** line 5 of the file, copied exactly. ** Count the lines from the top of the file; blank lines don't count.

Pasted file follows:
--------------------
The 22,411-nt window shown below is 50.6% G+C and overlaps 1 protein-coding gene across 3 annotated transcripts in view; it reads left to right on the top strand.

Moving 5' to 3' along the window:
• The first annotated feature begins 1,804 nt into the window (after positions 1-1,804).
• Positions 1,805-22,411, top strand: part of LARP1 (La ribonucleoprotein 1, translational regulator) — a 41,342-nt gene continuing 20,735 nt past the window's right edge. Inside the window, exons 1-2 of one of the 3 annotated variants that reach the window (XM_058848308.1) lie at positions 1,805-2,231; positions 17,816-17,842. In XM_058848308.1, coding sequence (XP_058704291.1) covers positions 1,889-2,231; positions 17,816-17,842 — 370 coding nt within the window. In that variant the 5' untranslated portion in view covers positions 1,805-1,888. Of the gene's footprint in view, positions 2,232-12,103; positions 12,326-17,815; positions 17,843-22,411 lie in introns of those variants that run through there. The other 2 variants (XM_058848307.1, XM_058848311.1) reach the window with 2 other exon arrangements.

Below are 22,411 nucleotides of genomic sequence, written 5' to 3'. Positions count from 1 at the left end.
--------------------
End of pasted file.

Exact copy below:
Below are 22,411 nucleotides of genomic sequence, written 5' to 3'. Positions count from 1 at the left end.